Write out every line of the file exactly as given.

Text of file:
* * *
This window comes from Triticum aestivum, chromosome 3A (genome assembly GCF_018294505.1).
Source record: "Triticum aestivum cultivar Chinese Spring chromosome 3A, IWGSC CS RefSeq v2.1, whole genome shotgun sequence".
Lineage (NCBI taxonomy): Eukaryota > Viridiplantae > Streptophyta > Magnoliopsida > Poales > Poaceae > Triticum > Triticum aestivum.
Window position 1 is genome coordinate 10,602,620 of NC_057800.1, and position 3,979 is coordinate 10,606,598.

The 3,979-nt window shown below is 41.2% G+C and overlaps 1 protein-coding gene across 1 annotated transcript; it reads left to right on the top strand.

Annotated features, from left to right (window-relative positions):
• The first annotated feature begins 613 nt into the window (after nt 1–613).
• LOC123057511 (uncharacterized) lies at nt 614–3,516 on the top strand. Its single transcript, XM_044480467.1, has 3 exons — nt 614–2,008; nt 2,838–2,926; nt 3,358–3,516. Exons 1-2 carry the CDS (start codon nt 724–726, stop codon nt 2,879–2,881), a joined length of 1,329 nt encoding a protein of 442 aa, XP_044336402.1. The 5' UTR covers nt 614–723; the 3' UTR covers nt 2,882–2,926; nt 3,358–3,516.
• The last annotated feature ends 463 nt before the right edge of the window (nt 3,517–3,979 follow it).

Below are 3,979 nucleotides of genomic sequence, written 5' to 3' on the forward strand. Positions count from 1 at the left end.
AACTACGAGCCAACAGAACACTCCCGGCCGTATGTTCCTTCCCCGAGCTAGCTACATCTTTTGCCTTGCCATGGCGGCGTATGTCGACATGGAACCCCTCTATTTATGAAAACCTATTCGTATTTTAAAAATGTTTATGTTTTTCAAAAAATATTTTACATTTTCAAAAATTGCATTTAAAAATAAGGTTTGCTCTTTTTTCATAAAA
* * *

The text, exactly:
This window comes from Triticum aestivum, chromosome 3A (genome assembly GCF_018294505.1).
Source record: "Triticum aestivum cultivar Chinese Spring chromosome 3A, IWGSC CS RefSeq v2.1, whole genome shotgun sequence".
Lineage (NCBI taxonomy): Eukaryota > Viridiplantae > Streptophyta > Magnoliopsida > Poales > Poaceae > Triticum > Triticum aestivum.
Window position 1 is genome coordinate 10,602,620 of NC_057800.1, and position 3,979 is coordinate 10,606,598.

The 3,979-nt window shown below is 41.2% G+C and overlaps 1 protein-coding gene across 1 annotated transcript; it reads left to right on the top strand.

Annotated features, from left to right (window-relative positions):
• The first annotated feature begins 613 nt into the window (after nt 1–613).
• LOC123057511 (uncharacterized) lies at nt 614–3,516 on the top strand. Its single transcript, XM_044480467.1, has 3 exons — nt 614–2,008; nt 2,838–2,926; nt 3,358–3,516. Exons 1-2 carry the CDS (start codon nt 724–726, stop codon nt 2,879–2,881), a joined length of 1,329 nt encoding a protein of 442 aa, XP_044336402.1. The 5' UTR covers nt 614–723; the 3' UTR covers nt 2,882–2,926; nt 3,358–3,516.
• The last annotated feature ends 463 nt before the right edge of the window (nt 3,517–3,979 follow it).

Below are 3,979 nucleotides of genomic sequence, written 5' to 3' on the forward strand. Positions count from 1 at the left end.
AACTACGAGCCAACAGAACACTCCCGGCCGTATGTTCCTTCCCCGAGCTAGCTACATCTTTTGCCTTGCCATGGCGGCGTATGTCGACATGGAACCCCTCTATTTATGAAAACCTATTCGTATTTTAAAAATGTTTATGTTTTTCAAAAAATATTTTACATTTTCAAAAATTGCATTTAAAAATAAGGTTTGCTCTTTTTTCATAAAA